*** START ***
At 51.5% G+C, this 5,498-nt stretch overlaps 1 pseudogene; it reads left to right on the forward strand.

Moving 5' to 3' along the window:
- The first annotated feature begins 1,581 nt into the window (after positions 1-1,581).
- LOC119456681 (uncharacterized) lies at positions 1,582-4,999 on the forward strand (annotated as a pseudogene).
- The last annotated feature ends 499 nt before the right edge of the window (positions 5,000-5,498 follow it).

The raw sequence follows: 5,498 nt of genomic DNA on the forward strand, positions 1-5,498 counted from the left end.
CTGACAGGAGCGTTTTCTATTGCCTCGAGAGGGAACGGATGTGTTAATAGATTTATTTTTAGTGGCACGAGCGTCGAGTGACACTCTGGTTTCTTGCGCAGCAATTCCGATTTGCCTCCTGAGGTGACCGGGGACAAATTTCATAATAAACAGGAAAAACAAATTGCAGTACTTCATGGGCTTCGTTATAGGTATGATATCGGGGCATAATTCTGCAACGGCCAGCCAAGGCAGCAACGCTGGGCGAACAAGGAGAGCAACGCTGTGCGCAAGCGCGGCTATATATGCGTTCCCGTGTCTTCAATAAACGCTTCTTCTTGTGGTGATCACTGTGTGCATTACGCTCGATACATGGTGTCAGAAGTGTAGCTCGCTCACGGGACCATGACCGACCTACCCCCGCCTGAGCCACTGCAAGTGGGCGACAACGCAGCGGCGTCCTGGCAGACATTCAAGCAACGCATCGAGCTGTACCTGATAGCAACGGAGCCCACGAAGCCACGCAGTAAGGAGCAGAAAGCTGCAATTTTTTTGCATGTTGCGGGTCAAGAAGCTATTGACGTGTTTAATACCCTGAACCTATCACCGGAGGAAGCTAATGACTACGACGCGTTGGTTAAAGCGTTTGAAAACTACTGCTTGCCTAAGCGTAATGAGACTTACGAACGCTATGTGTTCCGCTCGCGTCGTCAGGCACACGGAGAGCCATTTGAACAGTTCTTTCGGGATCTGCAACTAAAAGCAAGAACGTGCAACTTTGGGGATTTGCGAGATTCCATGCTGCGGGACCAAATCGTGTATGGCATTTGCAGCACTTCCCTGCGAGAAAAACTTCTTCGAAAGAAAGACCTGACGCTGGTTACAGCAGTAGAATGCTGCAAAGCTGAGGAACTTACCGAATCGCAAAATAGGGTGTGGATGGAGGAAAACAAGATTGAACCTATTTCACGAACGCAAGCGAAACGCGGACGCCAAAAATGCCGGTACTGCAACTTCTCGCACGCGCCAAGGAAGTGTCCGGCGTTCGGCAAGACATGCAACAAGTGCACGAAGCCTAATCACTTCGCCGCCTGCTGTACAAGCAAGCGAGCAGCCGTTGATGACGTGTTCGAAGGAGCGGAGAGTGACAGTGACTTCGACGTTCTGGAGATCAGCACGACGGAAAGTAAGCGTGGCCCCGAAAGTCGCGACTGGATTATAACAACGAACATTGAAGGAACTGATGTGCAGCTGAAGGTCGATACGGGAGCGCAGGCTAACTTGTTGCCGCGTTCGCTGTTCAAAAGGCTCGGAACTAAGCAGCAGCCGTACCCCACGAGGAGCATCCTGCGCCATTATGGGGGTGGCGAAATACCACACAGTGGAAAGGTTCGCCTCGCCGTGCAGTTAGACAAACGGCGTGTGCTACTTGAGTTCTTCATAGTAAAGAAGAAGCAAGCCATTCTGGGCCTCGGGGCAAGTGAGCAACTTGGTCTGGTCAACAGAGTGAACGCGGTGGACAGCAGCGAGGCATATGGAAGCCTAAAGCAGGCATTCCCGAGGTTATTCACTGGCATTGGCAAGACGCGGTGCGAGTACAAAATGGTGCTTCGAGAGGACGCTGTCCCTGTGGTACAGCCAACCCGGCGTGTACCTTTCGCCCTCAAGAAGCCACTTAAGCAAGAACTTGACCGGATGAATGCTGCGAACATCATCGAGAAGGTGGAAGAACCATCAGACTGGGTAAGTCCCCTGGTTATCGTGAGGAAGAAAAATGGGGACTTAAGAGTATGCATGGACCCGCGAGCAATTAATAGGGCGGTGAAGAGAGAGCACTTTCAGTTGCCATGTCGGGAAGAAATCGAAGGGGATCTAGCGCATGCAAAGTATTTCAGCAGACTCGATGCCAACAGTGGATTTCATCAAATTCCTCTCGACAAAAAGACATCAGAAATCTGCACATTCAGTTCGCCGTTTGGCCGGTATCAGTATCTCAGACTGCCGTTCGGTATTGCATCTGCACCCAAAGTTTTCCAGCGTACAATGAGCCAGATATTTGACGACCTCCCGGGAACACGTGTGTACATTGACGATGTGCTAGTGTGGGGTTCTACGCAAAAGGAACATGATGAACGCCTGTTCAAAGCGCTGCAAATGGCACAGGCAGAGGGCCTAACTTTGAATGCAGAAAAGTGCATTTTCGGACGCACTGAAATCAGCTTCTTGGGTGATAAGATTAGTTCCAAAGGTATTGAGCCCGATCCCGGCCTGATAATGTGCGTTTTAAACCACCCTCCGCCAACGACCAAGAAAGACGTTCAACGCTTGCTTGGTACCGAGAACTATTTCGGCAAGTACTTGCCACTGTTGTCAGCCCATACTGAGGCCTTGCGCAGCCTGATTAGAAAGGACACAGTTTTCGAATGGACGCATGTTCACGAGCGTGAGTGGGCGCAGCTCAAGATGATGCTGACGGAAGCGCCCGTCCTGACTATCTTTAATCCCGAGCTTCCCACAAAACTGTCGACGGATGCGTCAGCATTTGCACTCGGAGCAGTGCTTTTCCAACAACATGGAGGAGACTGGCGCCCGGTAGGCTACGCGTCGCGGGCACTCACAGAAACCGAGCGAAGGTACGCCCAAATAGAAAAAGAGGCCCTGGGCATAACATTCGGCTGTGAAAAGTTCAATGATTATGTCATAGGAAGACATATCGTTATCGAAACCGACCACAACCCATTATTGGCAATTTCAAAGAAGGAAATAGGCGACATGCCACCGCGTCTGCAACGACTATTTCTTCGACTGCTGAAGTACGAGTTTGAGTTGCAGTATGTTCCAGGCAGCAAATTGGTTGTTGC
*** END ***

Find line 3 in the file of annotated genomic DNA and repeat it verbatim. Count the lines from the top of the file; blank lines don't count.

- The first annotated feature begins 1,581 nt into the window (after positions 1-1,581).